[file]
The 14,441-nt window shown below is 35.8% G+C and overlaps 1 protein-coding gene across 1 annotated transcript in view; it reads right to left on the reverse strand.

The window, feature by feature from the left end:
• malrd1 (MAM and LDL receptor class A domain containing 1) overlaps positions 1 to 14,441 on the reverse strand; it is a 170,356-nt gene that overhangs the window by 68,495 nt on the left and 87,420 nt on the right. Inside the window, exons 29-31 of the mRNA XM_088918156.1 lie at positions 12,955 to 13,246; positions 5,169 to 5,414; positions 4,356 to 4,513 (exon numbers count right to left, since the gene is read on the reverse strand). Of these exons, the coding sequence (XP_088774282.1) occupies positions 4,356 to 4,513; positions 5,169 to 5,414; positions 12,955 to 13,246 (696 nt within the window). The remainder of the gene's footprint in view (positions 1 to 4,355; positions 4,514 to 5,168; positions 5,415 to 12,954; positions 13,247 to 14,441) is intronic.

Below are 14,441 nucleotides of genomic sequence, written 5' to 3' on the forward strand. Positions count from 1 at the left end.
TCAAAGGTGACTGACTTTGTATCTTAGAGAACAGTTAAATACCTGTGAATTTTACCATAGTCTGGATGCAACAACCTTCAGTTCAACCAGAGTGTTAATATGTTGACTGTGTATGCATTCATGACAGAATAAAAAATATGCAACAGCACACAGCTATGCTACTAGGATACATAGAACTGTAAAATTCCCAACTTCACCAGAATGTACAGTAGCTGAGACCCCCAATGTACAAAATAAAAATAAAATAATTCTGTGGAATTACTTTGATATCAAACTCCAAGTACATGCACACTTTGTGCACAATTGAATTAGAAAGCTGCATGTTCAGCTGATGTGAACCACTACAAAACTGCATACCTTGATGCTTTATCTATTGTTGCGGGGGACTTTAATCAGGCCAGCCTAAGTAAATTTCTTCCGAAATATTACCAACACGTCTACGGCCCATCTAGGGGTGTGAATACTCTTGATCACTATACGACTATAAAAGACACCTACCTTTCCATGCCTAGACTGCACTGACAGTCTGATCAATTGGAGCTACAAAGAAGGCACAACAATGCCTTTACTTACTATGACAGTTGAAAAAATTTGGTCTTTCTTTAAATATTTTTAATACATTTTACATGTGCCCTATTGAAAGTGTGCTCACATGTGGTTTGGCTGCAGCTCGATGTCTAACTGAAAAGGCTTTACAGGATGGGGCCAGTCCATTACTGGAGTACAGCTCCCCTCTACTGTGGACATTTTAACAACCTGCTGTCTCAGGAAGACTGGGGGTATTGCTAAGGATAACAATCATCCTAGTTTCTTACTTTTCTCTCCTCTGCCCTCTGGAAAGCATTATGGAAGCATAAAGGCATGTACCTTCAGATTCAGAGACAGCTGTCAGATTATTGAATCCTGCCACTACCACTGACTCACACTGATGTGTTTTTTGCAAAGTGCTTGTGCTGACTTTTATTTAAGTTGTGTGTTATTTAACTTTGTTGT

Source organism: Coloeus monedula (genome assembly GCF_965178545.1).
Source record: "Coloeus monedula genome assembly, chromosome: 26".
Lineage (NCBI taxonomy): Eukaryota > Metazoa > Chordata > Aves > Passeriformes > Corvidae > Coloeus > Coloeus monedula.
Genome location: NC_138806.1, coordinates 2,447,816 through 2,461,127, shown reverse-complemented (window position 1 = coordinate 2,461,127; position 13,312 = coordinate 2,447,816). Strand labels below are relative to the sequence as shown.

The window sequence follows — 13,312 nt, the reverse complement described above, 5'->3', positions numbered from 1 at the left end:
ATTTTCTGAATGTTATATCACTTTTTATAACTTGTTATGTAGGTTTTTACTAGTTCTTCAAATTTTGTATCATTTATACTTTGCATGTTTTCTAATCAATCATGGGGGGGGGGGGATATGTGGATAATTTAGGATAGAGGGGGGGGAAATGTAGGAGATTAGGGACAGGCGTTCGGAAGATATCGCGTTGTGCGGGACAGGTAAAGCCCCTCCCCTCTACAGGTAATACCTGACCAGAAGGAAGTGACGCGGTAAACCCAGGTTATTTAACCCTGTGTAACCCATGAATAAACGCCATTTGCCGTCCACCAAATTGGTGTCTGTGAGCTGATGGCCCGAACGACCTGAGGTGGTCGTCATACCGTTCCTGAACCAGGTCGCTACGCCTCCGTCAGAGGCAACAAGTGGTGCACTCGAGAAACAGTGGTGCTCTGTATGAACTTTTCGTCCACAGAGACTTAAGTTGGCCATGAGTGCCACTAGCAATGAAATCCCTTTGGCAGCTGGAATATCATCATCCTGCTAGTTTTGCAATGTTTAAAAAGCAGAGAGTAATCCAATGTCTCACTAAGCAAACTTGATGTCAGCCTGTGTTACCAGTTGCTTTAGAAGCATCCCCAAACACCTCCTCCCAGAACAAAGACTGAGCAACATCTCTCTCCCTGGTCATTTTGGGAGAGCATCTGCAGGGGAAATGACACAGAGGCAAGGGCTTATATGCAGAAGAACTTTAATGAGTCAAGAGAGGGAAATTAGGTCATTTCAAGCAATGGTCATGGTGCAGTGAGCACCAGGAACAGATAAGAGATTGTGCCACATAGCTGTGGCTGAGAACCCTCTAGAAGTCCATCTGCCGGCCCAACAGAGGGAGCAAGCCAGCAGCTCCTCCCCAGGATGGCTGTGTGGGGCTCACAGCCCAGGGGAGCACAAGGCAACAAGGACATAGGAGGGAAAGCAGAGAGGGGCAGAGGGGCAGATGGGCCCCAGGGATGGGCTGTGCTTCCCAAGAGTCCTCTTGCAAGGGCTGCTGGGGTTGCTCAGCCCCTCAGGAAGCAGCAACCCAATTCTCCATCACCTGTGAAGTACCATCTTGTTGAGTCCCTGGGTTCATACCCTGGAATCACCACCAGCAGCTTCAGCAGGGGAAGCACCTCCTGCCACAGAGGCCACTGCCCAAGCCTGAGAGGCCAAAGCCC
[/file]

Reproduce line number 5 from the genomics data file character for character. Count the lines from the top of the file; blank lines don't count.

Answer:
TCAAAGGTGACTGACTTTGTATCTTAGAGAACAGTTAAATACCTGTGAATTTTACCATAGTCTGGATGCAACAACCTTCAGTTCAACCAGAGTGTTAATATGTTGACTGTGTATGCATTCATGACAGAATAAAAAATATGCAACAGCACACAGCTATGCTACTAGGATACATAGAACTGTAAAATTCCCAACTTCACCAGAATGTACAGTAGCTGAGACCCCCAATGTACAAAATAAAAATAAAATAATTCTGTGGAATTACTTTGATATCAAACTCCAAGTACATGCACACTTTGTGCACAATTGAATTAGAAAGCTGCATGTTCAGCTGATGTGAACCACTACAAAACTGCATACCTTGATGCTTTATCTATTGTTGCGGGGGACTTTAATCAGGCCAGCCTAAGTAAATTTCTTCCGAAATATTACCAACACGTCTACGGCCCATCTAGGGGTGTGAATACTCTTGATCACTATACGACTATAAAAGACACCTACCTTTCCATGCCTAGACTGCACTGACAGTCTGATCAATTGGAGCTACAAAGAAGGCACAACAATGCCTTTACTTACTATGACAGTTGAAAAAATTTGGTCTTTCTTTAAATATTTTTAATACATTTTACATGTGCCCTATTGAAAGTGTGCTCACATGTGGTTTGGCTGCAGCTCGATGTCTAACTGAAAAGGCTTTACAGGATGGGGCCAGTCCATTACTGGAGTACAGCTCCCCTCTACTGTGGACATTTTAACAACCTGCTGTCTCAGGAAGACTGGGGGTATTGCTAAGGATAACAATCATCCTAGTTTCTTACTTTTCTCTCCTCTGCCCTCTGGAAAGCATTATGGAAGCATAAAGGCATGTACCTTCAGATTCAGAGACAGCTGTCAGATTATTGAATCCTGCCACTACCACTGACTCACACTGATGTGTTTTTTGCAAAGTGCTTGTGCTGACTTTTATTTAAGTTGTGTGTTATTTAACTTTGTTGT